Large housing estate
which was the scene of a riot
This is an extract from the Metropolitan Police web site which describes their perspective on events:
On 5 October 1985 four police officers went to search the home of Mrs Cynthia Jarrett on the Broadwater Farm housing estate in Tottenham. Mrs Jarrett's son Flloyd was in custody at Tottenham police station having given a false name when found in a car with an inaccurately made out tax disc. The visit caused panic among some of the occupants, and Mrs Jarrett,who had a weak heart, collapsed and died despite the officers' best efforts to revive her.
The next day a small crowd started a demonstration outside the police station and broke its windows. At 3.15pm two Home Beat officers were attacked and seriously injured by a brick-throwing crowd, one of them having his spleen ruptured by a paving stone thrown onto his back when he had fallen. Following a protest meeting where responsible community leaders proposing a motion of complaint were shouted down, a police inspector driving past the estate was attacked and had his car window smashed. A police van answering a 999 call was surrounded, attacked and severely damaged by a mob with machetes, bars and knives.
By the time the first riot control police arrived the mob had put up barriers and prepared petrol bombs. Cordons of police officers in riot gear with long shields were forced to withstand a prolonged attack from rioters, including gunfire, until the estate was restored to order some hours later.
At 9.30pm a fire was seen in a newsagent's on the first floor 'deck' of Tangmere block and attempts to support the firemen trying to put it out led to the murder of PC Blakelock, who was surrounded by masked and balaclava'd rioters armed with sticks, knives and a machete who proceeded to hack him to death. The news of his death spread through the mob and as rain started to fall the violence slowly died out.
The incident resulted in a review of senior officers' training in public order tactics, the introduction of armoured Land Rovers and the preferred tactic of 'early resolution' by faster moving police units with short as well as long shields.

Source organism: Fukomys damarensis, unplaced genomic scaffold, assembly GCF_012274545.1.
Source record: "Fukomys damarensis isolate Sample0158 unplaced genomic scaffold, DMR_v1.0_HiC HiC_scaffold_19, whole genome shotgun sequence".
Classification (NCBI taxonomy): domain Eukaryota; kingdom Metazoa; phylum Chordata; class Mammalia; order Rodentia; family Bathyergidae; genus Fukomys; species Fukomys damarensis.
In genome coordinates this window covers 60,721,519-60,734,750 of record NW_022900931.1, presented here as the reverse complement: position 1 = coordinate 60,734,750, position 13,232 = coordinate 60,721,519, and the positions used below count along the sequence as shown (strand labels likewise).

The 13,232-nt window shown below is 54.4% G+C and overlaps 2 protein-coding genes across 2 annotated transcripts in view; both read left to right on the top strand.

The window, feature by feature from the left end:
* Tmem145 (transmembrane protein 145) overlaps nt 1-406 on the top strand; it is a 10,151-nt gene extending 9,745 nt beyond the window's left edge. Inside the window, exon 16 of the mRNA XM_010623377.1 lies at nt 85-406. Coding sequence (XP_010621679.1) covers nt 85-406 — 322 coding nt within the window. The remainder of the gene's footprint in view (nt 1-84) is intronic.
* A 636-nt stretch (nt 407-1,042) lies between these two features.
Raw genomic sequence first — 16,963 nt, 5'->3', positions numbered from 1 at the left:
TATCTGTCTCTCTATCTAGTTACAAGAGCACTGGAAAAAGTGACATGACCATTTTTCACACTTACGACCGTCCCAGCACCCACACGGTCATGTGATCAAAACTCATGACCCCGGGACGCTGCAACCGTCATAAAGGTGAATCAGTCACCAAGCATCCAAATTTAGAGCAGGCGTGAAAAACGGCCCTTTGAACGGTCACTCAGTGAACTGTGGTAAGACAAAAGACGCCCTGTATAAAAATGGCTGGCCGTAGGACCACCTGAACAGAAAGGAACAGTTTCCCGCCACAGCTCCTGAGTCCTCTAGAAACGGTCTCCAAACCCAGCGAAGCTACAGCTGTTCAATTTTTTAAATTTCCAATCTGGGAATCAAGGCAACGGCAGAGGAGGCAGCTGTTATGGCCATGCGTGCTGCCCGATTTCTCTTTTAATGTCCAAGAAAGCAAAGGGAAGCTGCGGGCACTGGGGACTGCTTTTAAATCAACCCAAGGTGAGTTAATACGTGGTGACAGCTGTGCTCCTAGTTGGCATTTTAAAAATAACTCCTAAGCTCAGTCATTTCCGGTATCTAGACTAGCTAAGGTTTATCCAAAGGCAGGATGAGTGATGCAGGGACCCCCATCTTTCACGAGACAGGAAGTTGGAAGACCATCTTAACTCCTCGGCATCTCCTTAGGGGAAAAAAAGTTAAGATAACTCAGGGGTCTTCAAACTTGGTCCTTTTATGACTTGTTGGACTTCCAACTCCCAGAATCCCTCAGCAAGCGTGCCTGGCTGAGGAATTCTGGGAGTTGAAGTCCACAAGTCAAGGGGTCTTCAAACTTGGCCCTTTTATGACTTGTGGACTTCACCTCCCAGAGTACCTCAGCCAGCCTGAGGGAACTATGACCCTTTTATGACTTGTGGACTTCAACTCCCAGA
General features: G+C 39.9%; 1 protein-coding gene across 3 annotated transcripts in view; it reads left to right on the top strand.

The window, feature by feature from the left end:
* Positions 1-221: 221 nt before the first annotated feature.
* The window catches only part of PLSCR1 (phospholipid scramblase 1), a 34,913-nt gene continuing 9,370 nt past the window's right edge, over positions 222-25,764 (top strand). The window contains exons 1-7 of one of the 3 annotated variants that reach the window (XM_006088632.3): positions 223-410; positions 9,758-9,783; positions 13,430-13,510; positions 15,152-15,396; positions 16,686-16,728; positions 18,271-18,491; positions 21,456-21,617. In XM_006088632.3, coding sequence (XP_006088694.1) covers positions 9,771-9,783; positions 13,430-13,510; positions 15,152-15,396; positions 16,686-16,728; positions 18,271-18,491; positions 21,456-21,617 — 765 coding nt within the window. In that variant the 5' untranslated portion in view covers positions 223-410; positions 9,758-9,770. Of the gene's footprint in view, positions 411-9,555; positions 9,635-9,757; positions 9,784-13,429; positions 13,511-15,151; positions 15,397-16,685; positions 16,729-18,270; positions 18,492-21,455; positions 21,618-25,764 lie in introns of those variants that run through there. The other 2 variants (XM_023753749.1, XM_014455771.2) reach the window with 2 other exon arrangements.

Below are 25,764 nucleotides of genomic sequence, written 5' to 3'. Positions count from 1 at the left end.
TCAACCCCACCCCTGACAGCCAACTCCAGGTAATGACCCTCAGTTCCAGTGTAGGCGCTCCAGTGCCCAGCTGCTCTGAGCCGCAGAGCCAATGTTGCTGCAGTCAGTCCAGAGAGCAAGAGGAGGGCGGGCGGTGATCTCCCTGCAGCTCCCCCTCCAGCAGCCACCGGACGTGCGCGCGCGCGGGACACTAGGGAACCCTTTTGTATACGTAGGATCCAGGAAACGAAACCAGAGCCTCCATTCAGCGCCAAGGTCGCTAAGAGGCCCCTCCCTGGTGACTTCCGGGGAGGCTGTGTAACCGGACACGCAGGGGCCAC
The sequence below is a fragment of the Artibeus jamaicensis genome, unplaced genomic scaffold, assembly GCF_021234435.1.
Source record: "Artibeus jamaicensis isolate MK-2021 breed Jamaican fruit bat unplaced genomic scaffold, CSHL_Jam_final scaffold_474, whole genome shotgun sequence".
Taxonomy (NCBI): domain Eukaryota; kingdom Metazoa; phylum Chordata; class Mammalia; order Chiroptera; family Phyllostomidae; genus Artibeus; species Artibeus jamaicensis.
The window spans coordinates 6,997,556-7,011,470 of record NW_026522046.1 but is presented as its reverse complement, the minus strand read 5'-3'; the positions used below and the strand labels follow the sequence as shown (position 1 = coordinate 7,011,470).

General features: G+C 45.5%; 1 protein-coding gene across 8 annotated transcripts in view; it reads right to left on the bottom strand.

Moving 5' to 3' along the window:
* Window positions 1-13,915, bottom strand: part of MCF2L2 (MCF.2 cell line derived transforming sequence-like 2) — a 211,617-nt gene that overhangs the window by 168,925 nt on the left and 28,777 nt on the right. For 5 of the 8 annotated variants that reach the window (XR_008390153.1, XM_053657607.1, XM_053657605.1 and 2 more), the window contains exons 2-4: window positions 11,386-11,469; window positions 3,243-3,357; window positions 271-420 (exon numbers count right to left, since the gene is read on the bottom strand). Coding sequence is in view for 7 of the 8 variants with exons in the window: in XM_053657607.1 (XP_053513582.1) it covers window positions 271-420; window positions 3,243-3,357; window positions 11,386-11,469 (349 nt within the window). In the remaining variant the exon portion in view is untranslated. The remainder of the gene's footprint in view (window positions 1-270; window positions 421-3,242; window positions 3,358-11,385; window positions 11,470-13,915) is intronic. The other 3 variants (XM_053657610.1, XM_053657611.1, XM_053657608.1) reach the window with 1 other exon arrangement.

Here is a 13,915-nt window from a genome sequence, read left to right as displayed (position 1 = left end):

The reality includes a few more details.
The Broadwater Farm estate had been subjected for some period of time to a sustained and continuous police presence. The stop and search policy that had been underway included just about anyone who happened to be walking the streets but was particularly virulent against minority races, which made up the majority in the estate at the time. The policy included the forced searching of many young people and any grounds for suspicion, such as a lack of reason to be on the streets, failure to produce proper identity (not a crime in England) or even just being insolent could result in detention in police custody whilst under investigation. The search of Flloyd Jarret and the subsequent forced entry into his mothers home were not unusual events at the time on the estate. Everyone was under suspicion and everyone knew someone to whom this type of thing had been done.
It was under these circumstances, heightened by the death of Mrs Jarret that the defense of Broadwater Farm began. The local community groups had been trying up until that point to calm the situation and get the police to subdue their tactics, but to no avail. The residents, tired of the situation and frightened by the recent events decided that they had to take their own action.
When the protests started and barricades went up the police, in the midst of night, went in. Normally police in England have badge numbers that identify them on their riot helmets. This allows identification of officers in case of a need for complaint. On this night these numbers were blacked out with tape. Hundreds of police from the surrounding area entered in full riot gear and began forcibly entering homes and fighting with protestors on the streets. The local people defended themselves as best they could and in the resulting fight one police officer was killed and many police and residents were injured.